Frequent Little Flyer: How to Travel with Baby

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Mary Rose Somarriba
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Flight-cabin

The birth of my daughter has brought many milestones that I know I will look back on fondly. I may even find myself wistfully wishing to relive some of those moments again. But I can tell you one thing for sure, Baby's first flight is definitely not one of them.

No woman enjoys feeling like "the hold up" or "out of control", but often times transporting our little Carry Ons can leave us feeling just that. Chances are you won't be snapping photos for the scrapbook, but here are some tips to make flying with your baby a tolerable experience.

1) Give yourself extra time. This goes for packing, getting out the door, and even airport time. Everything takes more time with your little bundle of joy in tow. Have everything packed the night before and give yourself at least an hour and a half prep time at the airport. If you don't have a personal ride to the airport, book your cab the night before as well. With a new baby, you never know what adventures -- whether fussy feeding, diaper drama, looking for that favorite toy -- the morning will bring!

2) Have the right tools. A strolling car seat that keeps your bulk to a minimum, easily closes up, and is checked directly at the gate is a must as you herd you and your precious cargo through airport security.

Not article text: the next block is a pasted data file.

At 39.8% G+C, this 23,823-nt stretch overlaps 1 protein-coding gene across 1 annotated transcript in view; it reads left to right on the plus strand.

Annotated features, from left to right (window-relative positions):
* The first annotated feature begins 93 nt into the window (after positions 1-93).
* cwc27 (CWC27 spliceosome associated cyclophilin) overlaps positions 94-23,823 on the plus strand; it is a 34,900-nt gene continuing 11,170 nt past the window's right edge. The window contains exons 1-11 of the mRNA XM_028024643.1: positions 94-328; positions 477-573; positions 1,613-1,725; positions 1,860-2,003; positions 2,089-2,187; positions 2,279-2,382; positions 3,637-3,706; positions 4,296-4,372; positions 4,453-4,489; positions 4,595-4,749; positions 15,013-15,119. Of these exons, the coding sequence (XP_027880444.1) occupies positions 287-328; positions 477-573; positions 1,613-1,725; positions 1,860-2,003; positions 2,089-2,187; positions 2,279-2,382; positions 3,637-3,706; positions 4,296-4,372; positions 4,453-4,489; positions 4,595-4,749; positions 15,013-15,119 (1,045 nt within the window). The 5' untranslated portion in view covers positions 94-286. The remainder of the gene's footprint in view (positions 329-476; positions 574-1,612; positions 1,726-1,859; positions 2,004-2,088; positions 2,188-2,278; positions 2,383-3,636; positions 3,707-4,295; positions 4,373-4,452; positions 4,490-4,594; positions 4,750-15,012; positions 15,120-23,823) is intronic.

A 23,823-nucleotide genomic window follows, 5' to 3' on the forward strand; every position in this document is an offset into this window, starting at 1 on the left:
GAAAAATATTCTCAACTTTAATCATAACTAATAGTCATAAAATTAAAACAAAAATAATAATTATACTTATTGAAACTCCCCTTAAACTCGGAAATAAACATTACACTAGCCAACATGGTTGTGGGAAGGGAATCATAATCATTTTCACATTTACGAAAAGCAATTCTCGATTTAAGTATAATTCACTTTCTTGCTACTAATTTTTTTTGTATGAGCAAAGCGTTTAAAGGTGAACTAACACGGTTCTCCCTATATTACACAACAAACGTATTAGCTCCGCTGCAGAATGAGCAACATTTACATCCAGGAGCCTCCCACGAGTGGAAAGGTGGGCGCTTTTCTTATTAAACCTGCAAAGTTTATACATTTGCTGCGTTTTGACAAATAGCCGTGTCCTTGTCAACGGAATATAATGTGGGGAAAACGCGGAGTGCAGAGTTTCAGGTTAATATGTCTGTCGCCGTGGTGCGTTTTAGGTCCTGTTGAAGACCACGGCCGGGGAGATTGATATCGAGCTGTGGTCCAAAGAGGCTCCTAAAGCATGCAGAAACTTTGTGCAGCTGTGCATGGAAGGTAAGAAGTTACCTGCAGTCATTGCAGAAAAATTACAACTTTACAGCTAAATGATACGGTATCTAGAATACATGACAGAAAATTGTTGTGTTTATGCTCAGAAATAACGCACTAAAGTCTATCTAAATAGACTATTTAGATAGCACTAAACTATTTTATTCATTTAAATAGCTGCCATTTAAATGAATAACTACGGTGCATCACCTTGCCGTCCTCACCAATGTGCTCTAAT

3) Accept help. Traveling with my husband makes everything so much easier. You'll need at least one extra hand to carry the diaper bag, pull your laptop out of your case for TSA and fold the stroller at the gate—any number of scenarios will inevitably pop up.

If you don't have someone traveling with you, recruit help shamelessly. One walk in an airport with your infant and you'll quickly learn which women are mothers. Any woman who has been through a good old fashioned pat-down by TSA with a child in tow can't help but sympathize. A helping hand at the right moment can be a life saver.

4) Learn airplane etiquette. Babies fly free under age 2, but be sure to tell the airline ahead of time that you'll be bringing an "infant in arms." They'll ask the name and birth date of your baby, which will be attached to your reservation. Be sure to bring the baby's birth certificate with your ID, because you never know—sometimes they ask!

Make every effort to get an aisle seat. If it's not easy to do when booking your flight online, call the airline or negotiate with the gate attendant. Literally, beg. There are few things in life more humiliating than breast-feeding your baby in flight with both you and baby spilling over into your neighbor's lap; the aisle seat is your best bet at maximizing privacy and comfort for you and babe. (And, believe me, your baby senses your nerves!)

5) Be flexible. Are you avoiding pacifiers with your baby? Are you on a strict feeding schedule? While there are many regimes that are helpful and good to keep in your daily life with your baby, traveling changes everything. Bring the paci and don't be afraid to feed your baby on the flight's ascent and descent. Their sucking and swallowing helps relieve the air pressure in their ears. Traveling takes a lot out of little ones and any comfort you can give will be to their benefit, not to mention yours and your fellow passengers'!

6) Keep your eye on the prize. When flying with your newest travel companion, the biggest consolation is keeping your destination in sight. There is a light at the end of the terminal, not to mention doting relatives.

(Image via caribb)

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